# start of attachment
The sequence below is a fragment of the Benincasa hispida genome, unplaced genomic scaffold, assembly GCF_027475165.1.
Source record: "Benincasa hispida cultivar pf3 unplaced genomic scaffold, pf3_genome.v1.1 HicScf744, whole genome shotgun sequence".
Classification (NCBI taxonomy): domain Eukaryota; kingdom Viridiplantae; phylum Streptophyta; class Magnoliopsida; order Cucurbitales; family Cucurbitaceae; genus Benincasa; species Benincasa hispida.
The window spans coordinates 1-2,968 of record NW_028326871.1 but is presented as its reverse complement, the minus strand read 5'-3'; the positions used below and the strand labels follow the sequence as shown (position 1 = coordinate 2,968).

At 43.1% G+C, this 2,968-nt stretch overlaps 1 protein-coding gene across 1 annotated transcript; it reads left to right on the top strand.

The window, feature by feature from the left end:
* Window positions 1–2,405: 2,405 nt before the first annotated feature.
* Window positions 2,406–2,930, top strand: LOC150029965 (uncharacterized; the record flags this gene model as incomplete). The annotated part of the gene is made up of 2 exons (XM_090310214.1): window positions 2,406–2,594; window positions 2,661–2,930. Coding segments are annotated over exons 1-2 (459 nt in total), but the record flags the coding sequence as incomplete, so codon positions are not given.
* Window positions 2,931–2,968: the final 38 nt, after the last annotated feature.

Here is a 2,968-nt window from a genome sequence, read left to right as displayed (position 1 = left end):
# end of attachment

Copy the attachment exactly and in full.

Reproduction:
The sequence below is a fragment of the Benincasa hispida genome, unplaced genomic scaffold, assembly GCF_027475165.1.
Source record: "Benincasa hispida cultivar pf3 unplaced genomic scaffold, pf3_genome.v1.1 HicScf744, whole genome shotgun sequence".
Classification (NCBI taxonomy): domain Eukaryota; kingdom Viridiplantae; phylum Streptophyta; class Magnoliopsida; order Cucurbitales; family Cucurbitaceae; genus Benincasa; species Benincasa hispida.
The window spans coordinates 1-2,968 of record NW_028326871.1 but is presented as its reverse complement, the minus strand read 5'-3'; the positions used below and the strand labels follow the sequence as shown (position 1 = coordinate 2,968).

At 43.1% G+C, this 2,968-nt stretch overlaps 1 protein-coding gene across 1 annotated transcript; it reads left to right on the top strand.

The window, feature by feature from the left end:
* Window positions 1–2,405: 2,405 nt before the first annotated feature.
* Window positions 2,406–2,930, top strand: LOC150029965 (uncharacterized; the record flags this gene model as incomplete). The annotated part of the gene is made up of 2 exons (XM_090310214.1): window positions 2,406–2,594; window positions 2,661–2,930. Coding segments are annotated over exons 1-2 (459 nt in total), but the record flags the coding sequence as incomplete, so codon positions are not given.
* Window positions 2,931–2,968: the final 38 nt, after the last annotated feature.

Here is a 2,968-nt window from a genome sequence, read left to right as displayed (position 1 = left end):